UFC 195: Lawler vs. Condit Crystal Ball Predictions

Take a look with us at the top fights of Saturday's big fight card, headlined by a welterweight title bout between Robbie Lawler and Carlos Condit.

We know you're probably still talking about UFC 194, but it's time to get with the program and move on to 2016's first huge event! The headlining bout is a doozy as Carlos Condit challenges Robbie Lawler for his welterweight championship.

In the co-main event, former heavyweight champion Andrei Arlovski takes on fellow top contender Stipe Miocic in an unpredictable clash of big men. Read on for our analysis and picks for some of the night's biggest bouts, and then let us know who you're picking, and why!

Robbie Lawler (26-10-1) vs. Carlos Condit (30-8)

This main event pits two cerebral brawlers against one another in a fight that very well could end up being one of the best fights of the year. Condit is one of the most diverse stand-up strikers in MMA -- able to score with kicks, elbows, punches, and knees anywhere on opponents, seemingly at any time.

With his accuracy and volume, Condit is also capable of putting down and taking out opponents with his strikes. He's comfortable standing and trading shots in the pocket, like he did against Dan Hard, but Condit is also adept at using his footwork to come in and out of range selectively, like he did against Nick Diaz.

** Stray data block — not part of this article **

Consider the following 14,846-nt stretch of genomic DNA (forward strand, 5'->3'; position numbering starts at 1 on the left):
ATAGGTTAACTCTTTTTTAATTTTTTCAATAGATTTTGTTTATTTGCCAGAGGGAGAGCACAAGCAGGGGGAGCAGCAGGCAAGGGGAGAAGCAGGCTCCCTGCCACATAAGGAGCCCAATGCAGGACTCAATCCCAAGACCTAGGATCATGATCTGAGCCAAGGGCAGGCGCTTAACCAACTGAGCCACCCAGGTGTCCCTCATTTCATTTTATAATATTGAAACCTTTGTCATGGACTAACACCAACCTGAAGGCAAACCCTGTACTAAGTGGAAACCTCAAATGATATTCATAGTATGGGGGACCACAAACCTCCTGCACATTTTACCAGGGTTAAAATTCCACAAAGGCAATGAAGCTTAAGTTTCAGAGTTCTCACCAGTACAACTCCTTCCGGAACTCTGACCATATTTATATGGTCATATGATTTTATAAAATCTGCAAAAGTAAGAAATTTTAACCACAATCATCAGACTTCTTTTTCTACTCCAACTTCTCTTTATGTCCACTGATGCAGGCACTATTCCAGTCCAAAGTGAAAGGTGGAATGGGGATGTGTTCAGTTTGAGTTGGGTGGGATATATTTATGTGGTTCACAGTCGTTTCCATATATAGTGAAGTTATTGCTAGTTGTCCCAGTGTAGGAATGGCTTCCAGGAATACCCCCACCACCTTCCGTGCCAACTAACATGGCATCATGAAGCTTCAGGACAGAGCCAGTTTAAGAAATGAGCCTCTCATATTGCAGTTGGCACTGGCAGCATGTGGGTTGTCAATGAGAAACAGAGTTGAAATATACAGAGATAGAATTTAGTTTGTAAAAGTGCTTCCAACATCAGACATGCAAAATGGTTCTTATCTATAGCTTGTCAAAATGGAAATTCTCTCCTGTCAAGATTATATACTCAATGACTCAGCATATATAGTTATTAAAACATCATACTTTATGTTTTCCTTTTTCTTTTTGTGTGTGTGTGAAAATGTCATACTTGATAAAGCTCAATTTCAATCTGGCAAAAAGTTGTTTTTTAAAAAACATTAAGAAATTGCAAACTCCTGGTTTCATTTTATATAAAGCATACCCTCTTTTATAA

On the ground, Condit transitions nicely, and is the rare fighter who can also end a fight off of his back. To put it simply, Condit has a lot of ways to end this or any fight.

Lawler is still thought of as a brawler, because of his aggression and willingness to stand and exchange strikes in close quarters. His defense is solid, however, from his takedown prevention, to his head movement and ability to cover up with his arms and hands.

Lawler is a monster, but he's a monster with a brain. His stand-up striking game is one of centimeters, and he is able to hit his target over and over, throughout a fight, chipping away at even the toughest opponents, as he did against Rory MacDonald in July.

Both men have proven conditioning and will likely be able to go hard for five rounds, somehow. Lawler may have the advantage in terms of deciding whether or not the fight goes to the ground, however.

Once on top, Lawler is not easy to sweep or submit, and his ground strikes are punishing. Lawler also has the advantage of being more active against tougher competition over the past couple of years, and has looked pretty hard to take out.

Condit will be a threat the whole fight, but Lawler has the edge because of his power, technical boxing and wrestling ability.

Prediction: Lawler by decision

Stipe Miocic (13-2) vs. Andrei Arlovski (25-10-1)

Both of these big men have the punching power to stop a mule. Miocic typically throws more volume at opponents, but Arlovski has the one-shot KO power.